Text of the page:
Intrinsic Motivation

I must be getting old, because I’ve come to fully appreciate “motivation.”  Awhile ago, I read Daniel Pink’s book; Drive.  Pink goes on to decipher the differences between “extrinsic” vs “intrinsic” motivation.  Extrinsic Motivation is a reward or something of monetary/statutory value.  Intrinsic Motivation on the other-hand, comes from within.  It is the genuine sense of motivation not driven by reward.  An example of Intrinsic Motivation would be finding purpose that moves you to action on somethings behalf, other than yourself.

Here’s a blob from Ben Horowitz’s book, “The Hard Thing about Hard Things.”  Horowitz is describing a time when his asked his employees to double down on their workload to essentially keep the company afloat.  The Head of Engineering, Ted Crossman, responds with this classic example of Intrinsic Motivation.

“Of all the times I think of at Loudcloud and Opsware, the Darwin Project was the most fun and the most hard. I worked seven days a week 8 a.m.–10 p.m. for six months straight. It was full on. Once a week I had a date night with my wife where I gave her my undivided attention from 6 p.m. until midnight. And the next day, even if it was Saturday, I’d be back in the office at 8 a.m. and stay through dinner. I would come home between 10–11 p.m. Every night. And it wasn’t just me. It was everybody in the office.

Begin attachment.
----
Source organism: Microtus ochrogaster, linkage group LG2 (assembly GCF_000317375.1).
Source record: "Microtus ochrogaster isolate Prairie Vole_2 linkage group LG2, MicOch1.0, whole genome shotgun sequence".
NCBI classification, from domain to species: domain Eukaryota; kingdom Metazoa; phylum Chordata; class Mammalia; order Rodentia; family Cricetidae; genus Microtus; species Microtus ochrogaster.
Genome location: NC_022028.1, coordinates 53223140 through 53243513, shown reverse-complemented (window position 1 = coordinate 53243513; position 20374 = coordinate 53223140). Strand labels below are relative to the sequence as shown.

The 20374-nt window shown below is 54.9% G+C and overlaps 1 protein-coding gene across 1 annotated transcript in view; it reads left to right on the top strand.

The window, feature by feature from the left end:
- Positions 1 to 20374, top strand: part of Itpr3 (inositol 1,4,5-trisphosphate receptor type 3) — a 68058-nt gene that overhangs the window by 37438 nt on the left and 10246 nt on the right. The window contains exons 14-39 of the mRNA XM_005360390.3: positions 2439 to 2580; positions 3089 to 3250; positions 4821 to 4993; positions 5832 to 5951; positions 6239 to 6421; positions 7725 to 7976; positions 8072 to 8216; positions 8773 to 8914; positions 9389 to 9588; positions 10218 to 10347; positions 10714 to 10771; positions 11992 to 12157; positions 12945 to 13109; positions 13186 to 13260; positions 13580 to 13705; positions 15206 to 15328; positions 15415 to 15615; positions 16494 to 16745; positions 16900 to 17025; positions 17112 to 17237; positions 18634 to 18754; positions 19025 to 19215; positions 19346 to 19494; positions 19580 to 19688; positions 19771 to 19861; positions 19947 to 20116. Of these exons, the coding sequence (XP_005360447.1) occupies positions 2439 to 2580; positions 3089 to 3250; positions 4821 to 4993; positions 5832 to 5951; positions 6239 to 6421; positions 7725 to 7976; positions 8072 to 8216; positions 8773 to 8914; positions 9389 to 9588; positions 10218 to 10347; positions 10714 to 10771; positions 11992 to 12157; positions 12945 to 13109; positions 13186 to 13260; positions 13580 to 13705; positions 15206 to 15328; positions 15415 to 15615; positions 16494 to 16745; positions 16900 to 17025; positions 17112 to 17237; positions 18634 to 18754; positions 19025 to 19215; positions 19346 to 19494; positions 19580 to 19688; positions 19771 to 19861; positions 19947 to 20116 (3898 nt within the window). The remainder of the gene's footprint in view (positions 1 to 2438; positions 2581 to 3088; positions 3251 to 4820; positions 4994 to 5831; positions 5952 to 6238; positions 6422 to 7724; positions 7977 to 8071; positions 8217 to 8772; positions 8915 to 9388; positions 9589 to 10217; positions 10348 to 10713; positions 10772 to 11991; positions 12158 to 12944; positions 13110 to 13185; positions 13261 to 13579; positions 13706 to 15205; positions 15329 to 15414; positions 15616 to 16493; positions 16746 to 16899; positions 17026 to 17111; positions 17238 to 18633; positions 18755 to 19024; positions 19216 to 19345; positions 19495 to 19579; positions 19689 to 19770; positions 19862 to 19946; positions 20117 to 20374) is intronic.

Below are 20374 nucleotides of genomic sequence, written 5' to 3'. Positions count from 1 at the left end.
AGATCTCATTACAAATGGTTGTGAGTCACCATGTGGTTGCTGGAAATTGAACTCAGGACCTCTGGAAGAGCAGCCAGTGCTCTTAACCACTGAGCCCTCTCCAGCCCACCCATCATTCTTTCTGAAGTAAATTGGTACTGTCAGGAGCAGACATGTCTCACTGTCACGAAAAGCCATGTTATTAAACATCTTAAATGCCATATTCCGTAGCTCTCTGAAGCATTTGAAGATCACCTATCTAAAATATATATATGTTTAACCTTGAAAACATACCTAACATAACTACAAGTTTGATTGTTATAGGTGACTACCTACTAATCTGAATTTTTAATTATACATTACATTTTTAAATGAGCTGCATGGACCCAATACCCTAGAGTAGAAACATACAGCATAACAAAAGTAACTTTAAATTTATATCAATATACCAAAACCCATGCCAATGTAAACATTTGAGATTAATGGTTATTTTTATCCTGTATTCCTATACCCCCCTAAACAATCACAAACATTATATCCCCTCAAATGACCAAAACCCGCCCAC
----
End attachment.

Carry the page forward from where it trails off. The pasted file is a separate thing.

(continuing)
The technical things asked of us were great. We had to brainstorm how to do things and translate those things into an actual product.
It was hard, but fun. I don’t remember losing anyone during that time. It was like, “Hey, we gotta get this done, or we will not be here, we’ll have to get another job.” It was a tight-knit group of people. A lot of the really junior people really stepped up. It was a great growing experience for them to be thrown into the middle of the ocean and told “Okay, swim.” Six months later we suddenly started winning proofs of concepts we hadn’t before. Ben did a great job, he’d give us feedback, and pat people on the back when we were done.”

Excerpt From: Ben Horowitz. “The Hard Thing About Hard Things.” iBooks.




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